The Italian digital market is taking off: the number of customers has increased to 21 million, and purchase frequency and average amount have increased too. 2017 could be the year that sees the highest e-commerce growth since 2010, reaching a value of 23.4 billion Euros – according to a report presented by Netcomm this week.
Italy is finally aligning itself to the international scenario, where a change of pace for the entire e-commerce industry has been evident in the last years. Digital consumption in the United States, for instance, is growing at twice the rate of offline consumption, and during the Black Friday days online consumers were 10 million more than the ones of brick-and-mortar stores (source: National Retail Federation). And that is not all: we are beginning to see the first effects of e-commerce on traditional retail channels: some US retail chains that have announced closures or have been strongly downsized (Macy’s and Limited among others).
How to manage this change? First and foremost, retail industry reconfiguration has to pass through a better regulation of e-commerce.
Come gestire questo cambiamento? La riconfigurazione dell’industria retail passa innanzitutto da una maggiore regolarizzazione dei canali online. When the internet went mainstream in the mid-1990s, online firms feared being held liable if their services were used in illegal ways—for instance, when subscribers posted copyrighted content or defamatory information. To shield firms against potentially ruinous suits, as well as to protect free speech online, the US Congress in 1996 added the famous “section 230” to the Communications Decency Act. Today, this law still shields online companies from liability for crimes committed by third parties using their platforms. Just think that Airbnb has long held that it is not responsible for the actions of hosts and guests. Uber has argued that it is just a technology firm and needn’t comply with many of the detailed regulations that apply to conventional transport businesses.
Although limiting liability online was intended to protect sites hosting digital content, that were at the time small and delicate, today it is the bone of contention, since online companies are no longer fragile startups but players that can change the entire industry. Incumbents are demanding that online rivals obey rules that constrain everyone else, and public opinion is pushing them to police themselves better. Governments are beginning to consider creating new rules that that restrict the sovereignty of the online companies.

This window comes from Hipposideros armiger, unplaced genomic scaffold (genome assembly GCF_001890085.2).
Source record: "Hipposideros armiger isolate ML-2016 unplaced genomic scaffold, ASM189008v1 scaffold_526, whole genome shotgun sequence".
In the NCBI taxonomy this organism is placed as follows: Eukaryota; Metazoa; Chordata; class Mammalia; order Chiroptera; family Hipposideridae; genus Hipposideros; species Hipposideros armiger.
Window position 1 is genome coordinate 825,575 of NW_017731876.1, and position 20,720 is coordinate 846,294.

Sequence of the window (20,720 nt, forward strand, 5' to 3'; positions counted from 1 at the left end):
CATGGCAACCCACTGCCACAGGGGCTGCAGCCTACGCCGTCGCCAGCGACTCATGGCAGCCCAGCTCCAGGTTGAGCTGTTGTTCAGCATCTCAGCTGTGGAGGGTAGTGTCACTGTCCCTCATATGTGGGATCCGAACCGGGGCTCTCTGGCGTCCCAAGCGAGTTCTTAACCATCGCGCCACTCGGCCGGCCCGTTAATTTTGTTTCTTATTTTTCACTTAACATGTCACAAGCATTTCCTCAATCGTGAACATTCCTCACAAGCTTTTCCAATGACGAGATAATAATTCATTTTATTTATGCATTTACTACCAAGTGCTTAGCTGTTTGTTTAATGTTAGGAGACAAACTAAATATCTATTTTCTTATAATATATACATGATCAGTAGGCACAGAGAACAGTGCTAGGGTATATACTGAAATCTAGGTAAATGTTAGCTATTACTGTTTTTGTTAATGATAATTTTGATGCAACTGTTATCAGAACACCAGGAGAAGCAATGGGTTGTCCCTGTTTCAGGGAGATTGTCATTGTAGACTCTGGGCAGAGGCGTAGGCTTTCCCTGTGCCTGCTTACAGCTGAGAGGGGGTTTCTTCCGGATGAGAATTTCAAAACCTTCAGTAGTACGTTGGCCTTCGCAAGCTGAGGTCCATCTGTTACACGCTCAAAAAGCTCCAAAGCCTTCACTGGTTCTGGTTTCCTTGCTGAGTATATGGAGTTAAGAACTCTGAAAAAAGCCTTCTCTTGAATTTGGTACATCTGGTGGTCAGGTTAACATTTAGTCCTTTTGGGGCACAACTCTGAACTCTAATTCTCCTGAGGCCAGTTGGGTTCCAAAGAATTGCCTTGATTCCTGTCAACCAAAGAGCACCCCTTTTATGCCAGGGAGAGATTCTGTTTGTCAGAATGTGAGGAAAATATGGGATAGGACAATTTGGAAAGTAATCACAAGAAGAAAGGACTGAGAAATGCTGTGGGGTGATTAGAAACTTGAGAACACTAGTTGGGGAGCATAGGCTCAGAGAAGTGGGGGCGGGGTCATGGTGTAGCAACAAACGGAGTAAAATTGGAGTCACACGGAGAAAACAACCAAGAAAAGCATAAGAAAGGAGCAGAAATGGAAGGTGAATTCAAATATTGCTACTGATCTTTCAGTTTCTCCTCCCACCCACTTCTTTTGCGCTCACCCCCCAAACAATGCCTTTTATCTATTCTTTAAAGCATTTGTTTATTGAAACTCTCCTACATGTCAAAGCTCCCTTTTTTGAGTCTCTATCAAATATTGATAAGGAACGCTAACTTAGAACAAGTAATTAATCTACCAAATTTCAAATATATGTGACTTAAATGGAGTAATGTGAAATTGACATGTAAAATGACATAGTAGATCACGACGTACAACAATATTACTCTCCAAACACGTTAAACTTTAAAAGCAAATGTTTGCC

However e-commerce continues to be far from the elimination of traditional retail. In fact, last December Amazon opened in Seattle its own store, where you don’t have to stand in a checkout line since your smartphone pay automatically for you, but also where consumers go to, physically, just like any other grocery store. In the fashion industry, more and more companies take their first steps online but then open brick-and-mortar shops to meet the needs of customers. Indeed, customers want to touch the products and get advice from a fashion stylist. In short, we must not forget that the whole digital revolution revolves around people’s needs: retail changes because consumers do, and consumers still need real-life experiences.
The winning path for retailers seems to be omnichannel solutions, i.e. the seamless combination of online and offline channels. Most retailers have already understood this: in Italy, for instance, where 88% retailers are using digital tools to support pre-sales or post-sales activities, 65% have an e-commerce site and 1 in 4 e-commerce companies provides the option to collect your item in-store. By the end of 2017, the integration between offline and online solutions is expected to improve Italian retail performace by 30%.
Omnichannel is the best competitive strategy for Italian and international brands that want to strengthen their digital commerce through their consolidated traditional network. Today, and increasingly in the future, online and offline experiences must become blend into one single brand ecosystem, capable of responding to the expectations of consumers – who get information about products on their smartphones, touch or try them on in store and ultimately buy them online.